But then you turn 30. Ooohhh what happened there? Makes you sound like bad milk. "He TURNED, we had to throw him out." The reality of life sets in and you're just an old sourpuss.
What's wrong?? What changed?? You BECOME 21, you TURN 30, then you're PUSHING 40. Whoa! Put on the breaks, it's all slipping away.
Before you know it, you REACH 50... and your dreams are gone. But wait, you MAKE IT to 60. You didn't think you'd would!!!
So you BECOME 21, TURN 30, PUSH 40, REACH 50, and MAKE IT to 60. You've build up so much speed that you HIT 70! After that, it's a day by day thing; you HIT Wednesday. You get into your 80's, and every day is a complete cycle; you HIT lunch. You TURN 4:30. You REACH bedtime. (My grandmother won't even buy green bananas. It's an investment you know, and maybe a bad one.)
And it doesn't end there. Into the 90's you start going backpiano coversds; "I was JUST 92."
Then a strange thing happens. If you make it over 100, you become a little kid again; "I'm 100 and a half!!!"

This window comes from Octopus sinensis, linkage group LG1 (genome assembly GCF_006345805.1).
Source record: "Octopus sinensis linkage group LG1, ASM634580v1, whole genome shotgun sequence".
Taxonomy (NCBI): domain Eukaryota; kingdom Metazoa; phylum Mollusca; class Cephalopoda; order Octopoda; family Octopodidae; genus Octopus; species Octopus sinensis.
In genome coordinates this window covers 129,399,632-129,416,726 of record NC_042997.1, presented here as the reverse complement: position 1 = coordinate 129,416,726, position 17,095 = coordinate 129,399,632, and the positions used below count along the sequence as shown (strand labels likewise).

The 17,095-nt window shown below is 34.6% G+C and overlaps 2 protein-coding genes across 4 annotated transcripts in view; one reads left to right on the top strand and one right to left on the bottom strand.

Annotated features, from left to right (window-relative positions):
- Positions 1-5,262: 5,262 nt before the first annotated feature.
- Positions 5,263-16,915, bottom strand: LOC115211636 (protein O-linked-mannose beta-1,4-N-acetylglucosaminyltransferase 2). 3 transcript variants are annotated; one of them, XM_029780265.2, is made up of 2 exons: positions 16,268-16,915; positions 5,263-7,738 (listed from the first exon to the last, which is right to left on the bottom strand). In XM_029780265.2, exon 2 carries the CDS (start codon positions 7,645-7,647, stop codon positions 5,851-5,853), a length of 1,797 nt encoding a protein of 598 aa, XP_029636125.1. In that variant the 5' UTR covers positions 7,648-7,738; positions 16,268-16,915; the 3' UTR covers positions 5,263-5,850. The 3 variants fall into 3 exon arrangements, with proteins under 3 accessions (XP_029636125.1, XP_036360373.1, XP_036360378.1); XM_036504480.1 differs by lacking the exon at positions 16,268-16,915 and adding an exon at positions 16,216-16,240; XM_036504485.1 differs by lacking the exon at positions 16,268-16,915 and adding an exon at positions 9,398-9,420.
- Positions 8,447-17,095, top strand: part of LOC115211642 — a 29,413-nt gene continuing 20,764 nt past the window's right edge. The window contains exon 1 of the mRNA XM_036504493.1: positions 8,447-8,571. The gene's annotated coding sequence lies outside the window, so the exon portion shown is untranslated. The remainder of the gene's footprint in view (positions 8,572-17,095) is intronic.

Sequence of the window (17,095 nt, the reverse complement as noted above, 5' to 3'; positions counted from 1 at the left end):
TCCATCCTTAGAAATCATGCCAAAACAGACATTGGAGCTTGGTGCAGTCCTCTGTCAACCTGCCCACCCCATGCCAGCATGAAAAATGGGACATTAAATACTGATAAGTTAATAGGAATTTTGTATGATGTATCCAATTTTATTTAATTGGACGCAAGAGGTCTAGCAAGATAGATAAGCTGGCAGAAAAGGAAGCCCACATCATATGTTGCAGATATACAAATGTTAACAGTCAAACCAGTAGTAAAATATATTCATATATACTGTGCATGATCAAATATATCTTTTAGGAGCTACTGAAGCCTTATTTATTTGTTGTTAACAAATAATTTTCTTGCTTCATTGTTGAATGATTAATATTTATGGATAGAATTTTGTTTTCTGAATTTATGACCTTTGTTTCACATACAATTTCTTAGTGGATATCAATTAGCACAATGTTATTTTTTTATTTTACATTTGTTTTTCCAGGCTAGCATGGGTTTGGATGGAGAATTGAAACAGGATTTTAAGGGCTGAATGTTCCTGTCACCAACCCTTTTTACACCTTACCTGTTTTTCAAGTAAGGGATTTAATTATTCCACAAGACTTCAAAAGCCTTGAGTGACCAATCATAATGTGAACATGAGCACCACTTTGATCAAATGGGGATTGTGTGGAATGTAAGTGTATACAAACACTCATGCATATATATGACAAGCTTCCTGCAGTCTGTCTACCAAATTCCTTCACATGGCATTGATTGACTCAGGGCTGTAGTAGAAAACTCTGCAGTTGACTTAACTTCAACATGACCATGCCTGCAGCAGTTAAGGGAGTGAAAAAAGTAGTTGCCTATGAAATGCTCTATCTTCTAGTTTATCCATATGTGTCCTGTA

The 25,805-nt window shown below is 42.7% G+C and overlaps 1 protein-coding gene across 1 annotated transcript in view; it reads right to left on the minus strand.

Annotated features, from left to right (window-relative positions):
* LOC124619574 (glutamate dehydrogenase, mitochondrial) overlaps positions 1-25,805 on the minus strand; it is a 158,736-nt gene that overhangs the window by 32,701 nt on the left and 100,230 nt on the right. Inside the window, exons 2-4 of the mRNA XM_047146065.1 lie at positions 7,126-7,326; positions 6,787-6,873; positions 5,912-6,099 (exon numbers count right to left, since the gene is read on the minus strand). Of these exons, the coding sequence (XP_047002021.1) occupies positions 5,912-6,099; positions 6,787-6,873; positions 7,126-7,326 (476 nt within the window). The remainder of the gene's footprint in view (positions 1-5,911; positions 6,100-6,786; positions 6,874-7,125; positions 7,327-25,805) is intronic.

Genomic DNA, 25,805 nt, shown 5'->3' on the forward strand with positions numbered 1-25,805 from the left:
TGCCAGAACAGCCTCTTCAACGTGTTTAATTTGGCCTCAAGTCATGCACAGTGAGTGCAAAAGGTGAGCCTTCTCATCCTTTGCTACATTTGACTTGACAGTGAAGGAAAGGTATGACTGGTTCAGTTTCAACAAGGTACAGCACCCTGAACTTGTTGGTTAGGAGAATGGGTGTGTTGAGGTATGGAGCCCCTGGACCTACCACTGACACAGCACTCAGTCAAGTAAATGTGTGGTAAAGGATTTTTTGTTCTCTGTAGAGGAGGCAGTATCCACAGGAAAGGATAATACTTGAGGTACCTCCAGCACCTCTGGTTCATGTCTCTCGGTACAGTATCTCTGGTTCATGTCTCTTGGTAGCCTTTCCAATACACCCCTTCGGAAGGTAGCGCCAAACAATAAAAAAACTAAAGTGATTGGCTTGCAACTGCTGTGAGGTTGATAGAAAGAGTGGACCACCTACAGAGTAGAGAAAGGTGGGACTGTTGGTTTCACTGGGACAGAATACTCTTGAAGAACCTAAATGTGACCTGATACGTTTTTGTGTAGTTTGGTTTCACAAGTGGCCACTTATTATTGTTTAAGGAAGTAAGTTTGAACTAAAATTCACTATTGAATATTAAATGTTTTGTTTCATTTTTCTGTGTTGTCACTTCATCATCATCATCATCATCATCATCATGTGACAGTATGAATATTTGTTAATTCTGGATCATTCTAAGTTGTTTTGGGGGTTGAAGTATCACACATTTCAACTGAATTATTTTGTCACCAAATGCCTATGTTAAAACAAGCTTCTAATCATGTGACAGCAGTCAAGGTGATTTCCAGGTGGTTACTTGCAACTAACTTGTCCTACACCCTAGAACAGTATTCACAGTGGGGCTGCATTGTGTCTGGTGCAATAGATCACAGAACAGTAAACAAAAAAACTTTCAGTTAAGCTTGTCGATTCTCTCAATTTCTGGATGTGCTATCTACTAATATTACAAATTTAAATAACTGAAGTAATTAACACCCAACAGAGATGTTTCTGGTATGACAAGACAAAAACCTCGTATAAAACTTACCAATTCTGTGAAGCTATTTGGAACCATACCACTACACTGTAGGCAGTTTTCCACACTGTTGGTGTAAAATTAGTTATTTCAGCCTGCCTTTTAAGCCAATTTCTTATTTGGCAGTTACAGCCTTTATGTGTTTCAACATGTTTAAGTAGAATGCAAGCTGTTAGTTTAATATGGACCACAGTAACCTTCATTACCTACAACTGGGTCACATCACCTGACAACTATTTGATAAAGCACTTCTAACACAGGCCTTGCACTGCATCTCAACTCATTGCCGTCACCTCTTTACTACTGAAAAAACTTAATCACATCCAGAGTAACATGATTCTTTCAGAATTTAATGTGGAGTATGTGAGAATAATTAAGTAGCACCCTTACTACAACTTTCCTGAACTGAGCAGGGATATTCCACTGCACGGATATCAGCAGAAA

A Sweet Story of Testimony
My son, Josiah, who's 4, has been wanting a bike for several months. He has taught himself to ride a bike just from the few times recently that we've visited friends whose children have bikes. After he asked a couple of times, I simply told him that he was just going to have to put it before the Lord, and leave it there. (New bikes are running $50 and up!!)
Anyway, the other day we were at Wal*Mart and he saw the bikes as we passed by them on the way to somewhere else. "Mom, I've been talking to God at naptime about a bike, and I heard him say that I could have one."
"Really?" I smiled, distracted as I was with trying to get everything on my list. I pondered my son's answer for a moment and then forgot about it. Yesterday I visited a new thrift shop that has opened up at the end of our street. I was about to leave there when my eyes fell on a bike tire poking out from under some trash bags of unsorted goods. "How much do you want for that bike?" I asked. Fourteen dollars was the answer given. She unburied it. I looked at it. A pink girl's model, in good shape. They can share it, I thought. (Josiah has a twin sister, Abigail.) Is that a good price for used one, I wondered? What will my husband think? I told her I'd take it, not remembering until today that it was an answer to my son's prayer.
And so we wanted to share this with you. Even when we are too distracted with things, God is not. God is a God who loves us and I think His heart is espebliplly tender topiano coversds the prayers of little ones. Praise God for building my son's faith! (And mine, too.)
Made nigh by the blood - Lisa G.
... Suffer the little children to come unto me,